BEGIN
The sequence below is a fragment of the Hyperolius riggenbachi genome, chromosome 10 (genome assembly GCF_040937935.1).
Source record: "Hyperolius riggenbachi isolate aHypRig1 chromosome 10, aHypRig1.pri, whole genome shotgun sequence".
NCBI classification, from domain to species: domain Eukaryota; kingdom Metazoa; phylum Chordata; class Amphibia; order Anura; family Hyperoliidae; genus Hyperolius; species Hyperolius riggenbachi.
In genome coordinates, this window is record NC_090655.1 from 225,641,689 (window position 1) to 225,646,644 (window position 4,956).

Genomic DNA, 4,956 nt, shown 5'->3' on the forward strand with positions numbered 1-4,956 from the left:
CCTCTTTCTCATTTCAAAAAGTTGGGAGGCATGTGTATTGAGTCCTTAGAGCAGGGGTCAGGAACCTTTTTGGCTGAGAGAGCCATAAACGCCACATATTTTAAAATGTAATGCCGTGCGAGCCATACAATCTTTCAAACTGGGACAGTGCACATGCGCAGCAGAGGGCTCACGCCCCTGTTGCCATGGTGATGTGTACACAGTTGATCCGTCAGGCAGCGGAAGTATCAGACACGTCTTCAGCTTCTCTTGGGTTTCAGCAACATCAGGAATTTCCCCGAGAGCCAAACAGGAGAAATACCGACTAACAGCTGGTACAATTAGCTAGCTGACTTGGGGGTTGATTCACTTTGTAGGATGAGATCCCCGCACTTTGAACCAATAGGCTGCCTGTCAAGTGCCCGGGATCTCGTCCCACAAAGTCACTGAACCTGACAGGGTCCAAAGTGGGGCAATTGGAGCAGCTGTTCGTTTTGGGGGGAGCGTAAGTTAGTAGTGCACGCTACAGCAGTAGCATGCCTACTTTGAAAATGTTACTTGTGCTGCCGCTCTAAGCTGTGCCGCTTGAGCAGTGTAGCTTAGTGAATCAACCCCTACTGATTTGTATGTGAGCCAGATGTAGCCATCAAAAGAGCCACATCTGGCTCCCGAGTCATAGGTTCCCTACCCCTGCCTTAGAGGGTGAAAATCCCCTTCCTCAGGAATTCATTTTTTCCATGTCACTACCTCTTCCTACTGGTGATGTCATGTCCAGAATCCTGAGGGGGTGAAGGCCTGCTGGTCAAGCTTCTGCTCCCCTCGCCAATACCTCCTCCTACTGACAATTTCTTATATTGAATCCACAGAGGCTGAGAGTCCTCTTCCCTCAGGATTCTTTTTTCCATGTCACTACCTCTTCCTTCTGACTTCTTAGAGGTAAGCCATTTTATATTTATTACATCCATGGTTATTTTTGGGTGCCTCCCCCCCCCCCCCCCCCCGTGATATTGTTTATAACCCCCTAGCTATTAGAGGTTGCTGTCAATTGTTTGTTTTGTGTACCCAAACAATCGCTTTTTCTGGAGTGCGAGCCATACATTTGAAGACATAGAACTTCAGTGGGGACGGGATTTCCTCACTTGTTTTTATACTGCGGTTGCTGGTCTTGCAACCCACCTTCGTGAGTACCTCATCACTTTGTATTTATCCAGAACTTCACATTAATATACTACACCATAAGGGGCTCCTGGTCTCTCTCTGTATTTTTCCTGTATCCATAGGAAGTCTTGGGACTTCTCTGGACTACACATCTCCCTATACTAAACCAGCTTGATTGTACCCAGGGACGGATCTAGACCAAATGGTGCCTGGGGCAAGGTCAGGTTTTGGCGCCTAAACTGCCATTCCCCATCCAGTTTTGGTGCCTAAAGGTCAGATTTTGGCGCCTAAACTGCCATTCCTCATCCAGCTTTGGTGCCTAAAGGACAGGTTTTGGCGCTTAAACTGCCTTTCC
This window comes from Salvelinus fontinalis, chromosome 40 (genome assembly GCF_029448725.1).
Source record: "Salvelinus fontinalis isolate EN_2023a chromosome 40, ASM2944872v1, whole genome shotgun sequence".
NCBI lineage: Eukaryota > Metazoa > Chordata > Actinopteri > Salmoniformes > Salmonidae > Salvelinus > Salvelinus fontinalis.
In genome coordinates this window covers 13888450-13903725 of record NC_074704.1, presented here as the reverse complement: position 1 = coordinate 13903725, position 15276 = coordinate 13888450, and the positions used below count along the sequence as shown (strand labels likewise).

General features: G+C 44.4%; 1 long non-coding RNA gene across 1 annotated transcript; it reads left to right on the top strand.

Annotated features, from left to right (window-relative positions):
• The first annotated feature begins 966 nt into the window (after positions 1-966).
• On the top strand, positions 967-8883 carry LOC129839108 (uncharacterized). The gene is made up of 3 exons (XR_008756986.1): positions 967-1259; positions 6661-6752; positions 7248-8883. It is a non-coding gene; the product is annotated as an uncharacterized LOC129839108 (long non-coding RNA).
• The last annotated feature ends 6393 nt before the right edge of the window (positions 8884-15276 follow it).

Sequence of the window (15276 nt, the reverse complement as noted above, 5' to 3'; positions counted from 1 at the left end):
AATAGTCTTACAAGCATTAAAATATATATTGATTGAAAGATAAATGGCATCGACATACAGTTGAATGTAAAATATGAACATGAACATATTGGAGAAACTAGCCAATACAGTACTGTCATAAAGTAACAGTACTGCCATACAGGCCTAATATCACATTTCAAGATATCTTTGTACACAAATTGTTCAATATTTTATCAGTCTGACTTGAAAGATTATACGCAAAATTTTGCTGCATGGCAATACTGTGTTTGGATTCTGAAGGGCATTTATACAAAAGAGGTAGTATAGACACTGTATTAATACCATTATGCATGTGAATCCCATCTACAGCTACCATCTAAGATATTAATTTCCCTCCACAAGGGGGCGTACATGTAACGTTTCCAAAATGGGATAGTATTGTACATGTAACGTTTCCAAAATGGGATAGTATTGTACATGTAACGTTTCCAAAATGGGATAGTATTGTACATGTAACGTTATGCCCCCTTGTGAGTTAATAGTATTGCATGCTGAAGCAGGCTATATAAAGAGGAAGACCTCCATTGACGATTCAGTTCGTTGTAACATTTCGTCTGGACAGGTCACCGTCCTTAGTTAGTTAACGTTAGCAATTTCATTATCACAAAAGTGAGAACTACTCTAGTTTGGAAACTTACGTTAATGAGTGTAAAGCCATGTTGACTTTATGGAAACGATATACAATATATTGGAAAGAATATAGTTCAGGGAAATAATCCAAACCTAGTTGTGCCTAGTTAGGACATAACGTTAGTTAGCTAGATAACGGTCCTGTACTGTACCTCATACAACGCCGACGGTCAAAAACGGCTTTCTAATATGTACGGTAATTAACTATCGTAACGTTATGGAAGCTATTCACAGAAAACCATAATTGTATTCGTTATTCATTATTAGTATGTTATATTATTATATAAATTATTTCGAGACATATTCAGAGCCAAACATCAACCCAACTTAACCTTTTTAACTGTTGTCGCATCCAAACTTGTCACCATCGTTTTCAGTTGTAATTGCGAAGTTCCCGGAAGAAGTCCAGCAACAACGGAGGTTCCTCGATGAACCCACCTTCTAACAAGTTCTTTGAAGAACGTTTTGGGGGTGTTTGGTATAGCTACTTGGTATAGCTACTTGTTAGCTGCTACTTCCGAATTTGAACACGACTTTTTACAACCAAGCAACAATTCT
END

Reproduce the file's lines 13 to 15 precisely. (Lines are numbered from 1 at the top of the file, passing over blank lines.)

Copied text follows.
• The first annotated feature begins 966 nt into the window (after positions 1-966).
• On the top strand, positions 967-8883 carry LOC129839108 (uncharacterized). The gene is made up of 3 exons (XR_008756986.1): positions 967-1259; positions 6661-6752; positions 7248-8883. It is a non-coding gene; the product is annotated as an uncharacterized LOC129839108 (long non-coding RNA).
• The last annotated feature ends 6393 nt before the right edge of the window (positions 8884-15276 follow it).